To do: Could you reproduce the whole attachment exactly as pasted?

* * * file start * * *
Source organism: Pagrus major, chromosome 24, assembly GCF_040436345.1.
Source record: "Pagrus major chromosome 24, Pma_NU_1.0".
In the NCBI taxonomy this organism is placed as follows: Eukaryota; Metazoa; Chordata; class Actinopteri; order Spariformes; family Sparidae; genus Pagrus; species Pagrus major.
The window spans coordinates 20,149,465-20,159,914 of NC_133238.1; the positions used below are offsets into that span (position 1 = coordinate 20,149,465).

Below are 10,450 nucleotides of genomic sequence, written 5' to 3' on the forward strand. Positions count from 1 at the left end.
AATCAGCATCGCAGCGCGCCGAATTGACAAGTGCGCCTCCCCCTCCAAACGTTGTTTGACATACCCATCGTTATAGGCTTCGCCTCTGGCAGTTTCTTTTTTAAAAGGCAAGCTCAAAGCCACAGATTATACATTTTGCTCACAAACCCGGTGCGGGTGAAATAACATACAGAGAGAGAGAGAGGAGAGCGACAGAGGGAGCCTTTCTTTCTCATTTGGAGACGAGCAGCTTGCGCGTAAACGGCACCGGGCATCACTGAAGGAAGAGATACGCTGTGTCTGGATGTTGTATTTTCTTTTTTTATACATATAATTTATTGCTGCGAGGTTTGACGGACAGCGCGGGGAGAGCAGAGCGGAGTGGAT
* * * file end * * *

Source organism: Pagrus major, chromosome 24, assembly GCF_040436345.1.
Source record: "Pagrus major chromosome 24, Pma_NU_1.0".
In the NCBI taxonomy this organism is placed as follows: Eukaryota; Metazoa; Chordata; class Actinopteri; order Spariformes; family Sparidae; genus Pagrus; species Pagrus major.
The window spans coordinates 20,149,465-20,159,914 of NC_133238.1; the positions used below are offsets into that span (position 1 = coordinate 20,149,465).

Below are 10,450 nucleotides of genomic sequence, written 5' to 3' on the forward strand. Positions count from 1 at the left end.
AATCAGCATCGCAGCGCGCCGAATTGACAAGTGCGCCTCCCCCTCCAAACGTTGTTTGACATACCCATCGTTATAGGCTTCGCCTCTGGCAGTTTCTTTTTTAAAAGGCAAGCTCAAAGCCACAGATTATACATTTTGCTCACAAACCCGGTGCGGGTGAAATAACATACAGAGAGAGAGAGAGGAGAGCGACAGAGGGAGCCTTTCTTTCTCATTTGGAGACGAGCAGCTTGCGCGTAAACGGCACCGGGCATCACTGAAGGAAGAGATACGCTGTGTCTGGATGTTGTATTTTCTTTTTTTATACATATAATTTATTGCTGCGAGGTTTGACGGACAGCGCGGGGAGAGCAGAGCGGAGTGGAT